William Milman

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William Henry Milman (1824 - 1908) was an English rower, clergyman and librarian who was president of the Oxford Union and of Sion College.

Milman was the eldest son of Rev. Henry Hart Milman and Mary Anne Cockell, daughter of Lt Gen William Cockell. His father was rector of St. Margaret's, Westminster, and a Canon of Westminster Abbey, and later Dean of St Paul's. Milman was brought up at Ashburnham House and educated at Westminster School.[1] He then went to Christ Church, Oxford where he pursued a successful rowing career. In 1845 Milman rowed for Oxford in the Boat Race and was a member of the Oxford University crew that won the Stewards' Challenge Cup at Henley Royal Regatta.[2] He rowed in the Boat Race again in 1846 and at Henley won Stewards again and also won the Silver Wherries partnering Mark Haggard.[3] In 1847 he won Stewards at Henley again, this time by row-over in a Christ Church four. In 1848 at Henley he was in the Oxford eight that won the Grand Challenge Cup, the Christ Church four that won Stewards and also won Silver Wherries again with Haggard. He was also President of the Oxford Union in Michaelmas 1849.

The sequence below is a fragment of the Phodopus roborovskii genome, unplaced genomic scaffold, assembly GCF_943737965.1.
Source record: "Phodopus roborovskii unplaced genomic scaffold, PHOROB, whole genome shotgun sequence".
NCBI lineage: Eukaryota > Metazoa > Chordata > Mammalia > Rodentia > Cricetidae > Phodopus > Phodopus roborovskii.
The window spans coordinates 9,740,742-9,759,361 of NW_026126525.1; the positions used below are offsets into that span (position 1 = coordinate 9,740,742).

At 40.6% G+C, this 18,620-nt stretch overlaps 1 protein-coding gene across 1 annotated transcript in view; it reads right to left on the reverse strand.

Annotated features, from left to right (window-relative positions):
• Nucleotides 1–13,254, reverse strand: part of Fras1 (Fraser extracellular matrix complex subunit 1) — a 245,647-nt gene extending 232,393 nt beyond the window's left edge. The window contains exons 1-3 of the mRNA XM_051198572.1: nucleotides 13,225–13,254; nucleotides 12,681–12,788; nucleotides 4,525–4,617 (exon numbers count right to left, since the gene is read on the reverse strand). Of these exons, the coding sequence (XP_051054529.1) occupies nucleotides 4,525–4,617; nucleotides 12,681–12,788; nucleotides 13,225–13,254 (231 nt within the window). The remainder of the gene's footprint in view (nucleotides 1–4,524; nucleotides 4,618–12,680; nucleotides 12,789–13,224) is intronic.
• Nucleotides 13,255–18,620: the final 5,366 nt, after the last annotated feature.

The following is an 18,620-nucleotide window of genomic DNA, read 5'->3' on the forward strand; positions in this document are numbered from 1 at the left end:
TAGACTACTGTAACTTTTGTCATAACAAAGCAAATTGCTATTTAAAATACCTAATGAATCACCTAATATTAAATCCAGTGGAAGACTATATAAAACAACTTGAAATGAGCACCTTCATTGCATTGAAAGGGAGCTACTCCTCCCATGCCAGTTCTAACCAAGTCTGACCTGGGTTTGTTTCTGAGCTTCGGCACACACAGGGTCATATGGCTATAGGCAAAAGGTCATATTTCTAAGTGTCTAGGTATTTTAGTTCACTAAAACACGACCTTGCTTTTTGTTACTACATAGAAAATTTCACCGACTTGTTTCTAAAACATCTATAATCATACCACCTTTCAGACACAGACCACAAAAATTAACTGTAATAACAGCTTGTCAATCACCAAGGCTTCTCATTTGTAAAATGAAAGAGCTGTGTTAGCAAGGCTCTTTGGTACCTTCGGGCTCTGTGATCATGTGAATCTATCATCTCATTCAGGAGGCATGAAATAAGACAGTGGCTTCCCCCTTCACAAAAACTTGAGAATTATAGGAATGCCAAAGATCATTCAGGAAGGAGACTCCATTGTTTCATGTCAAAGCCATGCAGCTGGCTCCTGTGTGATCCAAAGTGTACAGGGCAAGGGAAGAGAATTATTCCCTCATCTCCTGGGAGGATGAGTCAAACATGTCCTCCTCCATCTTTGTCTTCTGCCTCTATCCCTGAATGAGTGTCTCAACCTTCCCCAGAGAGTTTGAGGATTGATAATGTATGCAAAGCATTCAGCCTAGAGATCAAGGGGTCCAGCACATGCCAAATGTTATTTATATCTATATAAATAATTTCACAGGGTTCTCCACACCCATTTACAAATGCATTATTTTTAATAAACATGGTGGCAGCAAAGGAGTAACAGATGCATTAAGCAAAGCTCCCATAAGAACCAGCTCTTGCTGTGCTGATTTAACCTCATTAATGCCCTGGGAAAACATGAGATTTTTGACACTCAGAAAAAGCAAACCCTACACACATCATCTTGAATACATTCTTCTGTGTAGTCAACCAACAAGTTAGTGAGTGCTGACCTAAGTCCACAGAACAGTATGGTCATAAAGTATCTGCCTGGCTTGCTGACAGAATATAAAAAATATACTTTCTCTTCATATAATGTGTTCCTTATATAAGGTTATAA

Milman took Holy Orders and in 1851 was mentioned in the letters of Thomas Babbington Macaulay with regard to his purchase of clerical vestments. Milman ordered a long vest of the latest clerical fashion which the tailor referred to as an "M.B waistcoat". When interrogated by Milman, the tailor confessed that "M.B." meant "The Mark of the Beast".[4] On 1 October 1856, Milman was appointed librarian and chaplain of Sion College.[5] He was rector of St Augustine and St Faith. In 1874 and 1875, he was president of Sion College. In 1880 he presented to the London and Middlesex Archaeological Society Some account of Sion College and of its library which was later published separately.[6]

Milman remained librarian of Sion College library until his death in Kensington at the age of 83 in 1908. The library now forms part of the collections of Lambeth Palace Library and King's College London.[7]

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